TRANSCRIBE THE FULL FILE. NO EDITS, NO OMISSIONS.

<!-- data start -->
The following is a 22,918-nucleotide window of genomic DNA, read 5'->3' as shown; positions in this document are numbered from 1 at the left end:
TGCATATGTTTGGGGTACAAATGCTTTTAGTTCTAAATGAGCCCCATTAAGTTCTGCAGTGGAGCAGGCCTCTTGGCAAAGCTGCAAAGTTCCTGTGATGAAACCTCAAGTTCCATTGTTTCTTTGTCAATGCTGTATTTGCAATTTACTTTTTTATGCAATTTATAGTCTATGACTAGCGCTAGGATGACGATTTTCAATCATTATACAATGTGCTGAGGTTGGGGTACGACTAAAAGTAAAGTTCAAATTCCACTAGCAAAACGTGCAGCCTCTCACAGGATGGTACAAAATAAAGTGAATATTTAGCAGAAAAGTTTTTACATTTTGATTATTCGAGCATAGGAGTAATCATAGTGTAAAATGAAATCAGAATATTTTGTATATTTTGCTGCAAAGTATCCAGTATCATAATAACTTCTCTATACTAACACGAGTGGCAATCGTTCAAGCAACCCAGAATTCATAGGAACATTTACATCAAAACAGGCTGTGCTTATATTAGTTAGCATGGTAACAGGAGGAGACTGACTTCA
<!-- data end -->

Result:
The following is a 22,918-nucleotide window of genomic DNA, read 5'->3' as shown; positions in this document are numbered from 1 at the left end:
TGCATATGTTTGGGGTACAAATGCTTTTAGTTCTAAATGAGCCCCATTAAGTTCTGCAGTGGAGCAGGCCTCTTGGCAAAGCTGCAAAGTTCCTGTGATGAAACCTCAAGTTCCATTGTTTCTTTGTCAATGCTGTATTTGCAATTTACTTTTTTATGCAATTTATAGTCTATGACTAGCGCTAGGATGACGATTTTCAATCATTATACAATGTGCTGAGGTTGGGGTACGACTAAAAGTAAAGTTCAAATTCCACTAGCAAAACGTGCAGCCTCTCACAGGATGGTACAAAATAAAGTGAATATTTAGCAGAAAAGTTTTTACATTTTGATTATTCGAGCATAGGAGTAATCATAGTGTAAAATGAAATCAGAATATTTTGTATATTTTGCTGCAAAGTATCCAGTATCATAATAACTTCTCTATACTAACACGAGTGGCAATCGTTCAAGCAACCCAGAATTCATAGGAACATTTACATCAAAACAGGCTGTGCTTATATTAGTTAGCATGGTAACAGGAGGAGACTGACTTCA